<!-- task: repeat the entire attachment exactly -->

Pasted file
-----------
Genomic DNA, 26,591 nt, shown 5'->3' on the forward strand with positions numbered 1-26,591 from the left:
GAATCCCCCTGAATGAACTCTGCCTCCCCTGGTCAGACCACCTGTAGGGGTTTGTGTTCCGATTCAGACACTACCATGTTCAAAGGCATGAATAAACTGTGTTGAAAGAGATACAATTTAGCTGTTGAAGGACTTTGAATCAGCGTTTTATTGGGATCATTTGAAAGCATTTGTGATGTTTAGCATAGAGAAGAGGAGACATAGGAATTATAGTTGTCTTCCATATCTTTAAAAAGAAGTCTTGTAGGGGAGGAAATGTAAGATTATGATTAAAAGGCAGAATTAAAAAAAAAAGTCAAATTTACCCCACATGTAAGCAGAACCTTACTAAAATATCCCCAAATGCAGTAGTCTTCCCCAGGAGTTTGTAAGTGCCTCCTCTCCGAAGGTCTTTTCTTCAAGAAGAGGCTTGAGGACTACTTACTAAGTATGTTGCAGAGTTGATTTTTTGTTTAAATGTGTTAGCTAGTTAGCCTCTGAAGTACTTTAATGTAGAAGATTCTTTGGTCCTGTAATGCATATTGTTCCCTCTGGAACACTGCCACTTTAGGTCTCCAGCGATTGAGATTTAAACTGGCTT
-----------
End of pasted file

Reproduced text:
Genomic DNA, 26,591 nt, shown 5'->3' on the forward strand with positions numbered 1-26,591 from the left:
GAATCCCCCTGAATGAACTCTGCCTCCCCTGGTCAGACCACCTGTAGGGGTTTGTGTTCCGATTCAGACACTACCATGTTCAAAGGCATGAATAAACTGTGTTGAAAGAGATACAATTTAGCTGTTGAAGGACTTTGAATCAGCGTTTTATTGGGATCATTTGAAAGCATTTGTGATGTTTAGCATAGAGAAGAGGAGACATAGGAATTATAGTTGTCTTCCATATCTTTAAAAAGAAGTCTTGTAGGGGAGGAAATGTAAGATTATGATTAAAAGGCAGAATTAAAAAAAAAAGTCAAATTTACCCCACATGTAAGCAGAACCTTACTAAAATATCCCCAAATGCAGTAGTCTTCCCCAGGAGTTTGTAAGTGCCTCCTCTCCGAAGGTCTTTTCTTCAAGAAGAGGCTTGAGGACTACTTACTAAGTATGTTGCAGAGTTGATTTTTTGTTTAAATGTGTTAGCTAGTTAGCCTCTGAAGTACTTTAATGTAGAAGATTCTTTGGTCCTGTAATGCATATTGTTCCCTCTGGAACACTGCCACTTTAGGTCTCCAGCGATTGAGATTTAAACTGGCTT